Americans play a lot of video games. Forty-two percent of Americans play video games at least three hours per week, according to research. However, not many of those adults are playing at work, at least not with their company's authorization. But, new evidence suggests that maybe your boss should let you play video games at work, for a whole host of reasons.
Researchers recently published a study on the impact of video games on stress, engagement and cognitive functioning. The findings were published in Human Factors in June. The team intentionally induced fatigue, through a computer-based task, in 66 participants. Then, participants were told to take a five-minute break. Some participated in a guided relaxation activity, others sat quietly and others played a video game called "Sushi Cat."
The other groups, especially the guided relaxation group, did experience some positive effects from the break time. But, the video-game group members were the only ones to report actually feeling better after their break.
"Playing a casual video game even briefly can restore individuals' affective abilities, making it a suitable activity to restore mood in response to stress," researchers concluded, according to the abstract published by the National Center for Biotechnology Information. "However, future research is needed to find activities capable of cognitive restoration."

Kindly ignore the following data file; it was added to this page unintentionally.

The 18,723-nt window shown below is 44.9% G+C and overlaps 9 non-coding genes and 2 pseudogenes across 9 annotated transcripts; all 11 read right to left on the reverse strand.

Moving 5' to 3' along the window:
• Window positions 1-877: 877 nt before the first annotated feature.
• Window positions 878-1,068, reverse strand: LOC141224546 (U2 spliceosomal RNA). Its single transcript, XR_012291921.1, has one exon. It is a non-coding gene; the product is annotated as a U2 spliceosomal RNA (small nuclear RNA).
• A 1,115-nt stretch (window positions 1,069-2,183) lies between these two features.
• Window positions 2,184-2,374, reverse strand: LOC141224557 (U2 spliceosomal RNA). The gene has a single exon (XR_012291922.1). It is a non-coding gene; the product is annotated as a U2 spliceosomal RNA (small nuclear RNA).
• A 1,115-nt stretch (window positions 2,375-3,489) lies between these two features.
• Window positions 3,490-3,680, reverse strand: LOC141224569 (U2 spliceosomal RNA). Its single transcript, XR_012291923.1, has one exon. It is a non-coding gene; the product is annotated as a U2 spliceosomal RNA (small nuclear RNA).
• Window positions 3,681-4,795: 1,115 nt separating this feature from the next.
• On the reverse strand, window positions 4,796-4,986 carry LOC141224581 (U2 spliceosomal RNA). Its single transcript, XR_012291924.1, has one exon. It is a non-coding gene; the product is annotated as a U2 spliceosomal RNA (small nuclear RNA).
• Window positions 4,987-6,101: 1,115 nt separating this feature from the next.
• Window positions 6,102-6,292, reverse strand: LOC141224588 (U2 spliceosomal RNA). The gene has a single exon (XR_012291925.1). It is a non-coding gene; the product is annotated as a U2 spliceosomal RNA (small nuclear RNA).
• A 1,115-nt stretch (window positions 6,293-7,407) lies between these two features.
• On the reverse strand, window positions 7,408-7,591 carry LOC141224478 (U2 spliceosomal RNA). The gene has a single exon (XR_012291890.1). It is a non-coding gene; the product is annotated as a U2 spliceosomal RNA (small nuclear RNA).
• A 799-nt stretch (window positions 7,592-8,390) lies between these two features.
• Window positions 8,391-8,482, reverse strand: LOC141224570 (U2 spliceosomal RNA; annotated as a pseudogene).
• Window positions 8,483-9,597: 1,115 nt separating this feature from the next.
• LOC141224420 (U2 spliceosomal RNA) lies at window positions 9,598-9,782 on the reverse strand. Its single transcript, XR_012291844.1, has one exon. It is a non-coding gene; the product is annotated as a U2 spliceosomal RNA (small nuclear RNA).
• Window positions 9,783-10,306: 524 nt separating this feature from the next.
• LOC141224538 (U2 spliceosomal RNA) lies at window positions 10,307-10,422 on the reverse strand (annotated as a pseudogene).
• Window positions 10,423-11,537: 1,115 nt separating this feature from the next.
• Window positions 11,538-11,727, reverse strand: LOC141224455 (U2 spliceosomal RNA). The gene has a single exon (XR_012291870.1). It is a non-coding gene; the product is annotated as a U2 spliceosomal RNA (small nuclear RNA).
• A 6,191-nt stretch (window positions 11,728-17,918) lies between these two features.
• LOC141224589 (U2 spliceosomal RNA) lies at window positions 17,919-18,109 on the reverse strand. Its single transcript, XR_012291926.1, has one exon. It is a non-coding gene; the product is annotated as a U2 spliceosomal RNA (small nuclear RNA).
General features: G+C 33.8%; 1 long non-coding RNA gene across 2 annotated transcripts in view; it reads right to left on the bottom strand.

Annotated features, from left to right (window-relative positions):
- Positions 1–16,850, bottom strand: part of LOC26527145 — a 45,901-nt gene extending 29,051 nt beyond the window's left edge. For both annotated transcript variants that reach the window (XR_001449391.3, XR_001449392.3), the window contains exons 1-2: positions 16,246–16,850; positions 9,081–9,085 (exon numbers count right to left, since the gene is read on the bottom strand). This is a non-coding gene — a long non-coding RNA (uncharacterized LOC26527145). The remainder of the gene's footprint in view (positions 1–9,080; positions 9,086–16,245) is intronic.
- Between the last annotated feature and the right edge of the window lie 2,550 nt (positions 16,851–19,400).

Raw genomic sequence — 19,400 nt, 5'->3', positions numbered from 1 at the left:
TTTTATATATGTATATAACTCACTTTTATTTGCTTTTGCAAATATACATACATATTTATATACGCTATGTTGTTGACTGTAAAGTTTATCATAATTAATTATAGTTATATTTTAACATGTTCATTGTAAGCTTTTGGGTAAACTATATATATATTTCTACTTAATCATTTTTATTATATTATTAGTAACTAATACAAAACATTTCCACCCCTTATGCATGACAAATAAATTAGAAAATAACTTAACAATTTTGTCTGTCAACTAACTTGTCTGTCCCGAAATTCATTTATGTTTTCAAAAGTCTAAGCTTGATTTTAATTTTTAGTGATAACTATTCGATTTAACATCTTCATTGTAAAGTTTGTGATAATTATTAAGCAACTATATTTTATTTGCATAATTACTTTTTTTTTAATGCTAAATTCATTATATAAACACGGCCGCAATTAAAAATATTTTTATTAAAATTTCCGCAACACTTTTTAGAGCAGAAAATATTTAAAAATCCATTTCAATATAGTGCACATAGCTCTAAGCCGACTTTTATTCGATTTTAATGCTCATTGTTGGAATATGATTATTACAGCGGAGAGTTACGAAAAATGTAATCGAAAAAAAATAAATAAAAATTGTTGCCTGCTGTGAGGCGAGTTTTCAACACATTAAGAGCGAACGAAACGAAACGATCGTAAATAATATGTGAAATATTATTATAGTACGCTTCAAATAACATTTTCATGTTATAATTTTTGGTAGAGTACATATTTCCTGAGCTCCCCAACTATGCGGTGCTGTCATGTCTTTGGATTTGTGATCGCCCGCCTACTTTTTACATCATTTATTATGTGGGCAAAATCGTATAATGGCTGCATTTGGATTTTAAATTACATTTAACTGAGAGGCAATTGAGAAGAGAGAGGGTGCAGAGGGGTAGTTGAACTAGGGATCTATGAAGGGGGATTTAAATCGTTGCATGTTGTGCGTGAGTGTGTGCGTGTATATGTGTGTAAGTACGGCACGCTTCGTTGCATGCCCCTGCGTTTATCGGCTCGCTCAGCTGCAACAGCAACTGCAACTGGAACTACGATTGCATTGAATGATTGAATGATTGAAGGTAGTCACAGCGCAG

No one is suggesting that workers play games instead of completing work-related tasks. The idea is that gaming might be a good thing for some people to do during their break times. It could become an acceptable way to take a break, as we learn more about its restorative impact on mood.
"We often try to power through the day to get more work finished, which might not be as effective as taking some time to detach for a few minutes," Michael Rupp, a doctoral student who worked on the research, told Science Daily. "People should plan short breaks to make time for an engaging and enjoyable activity, such as video games, that can help them recharge."
Thirty years ago, video gaming wasn't as common as it is today. Now, so many workers grew up playing video games that it has become a more popular hobby. Research about the popularity of games shows that 155 million Americans play video games regularly. Four out of five American households contain a device used for gaming. For many of us, playing video games is a way to relax. Companies might consider incorporating that winding-down activity into the workday.
Playing video games together could be a bonding experience for coworkers, and that's good for business. It's important to have fun at work and to develop friendships. The activity could help workers be more creative, more productive and hopefully a little happier and less stressed, too.
When people happier at work, they have better feelings about the work itself. Allowing folks to play video games during break times could improve morale. That's a good thing for employee happiness, engagement and ultimately retention.
For a whole host of reasons, it's good for us to find ways to be happier at work. A little gaming during break times just might be the ticket. It's probably at least worth a try (provided, of course, that you can get the boss on board).
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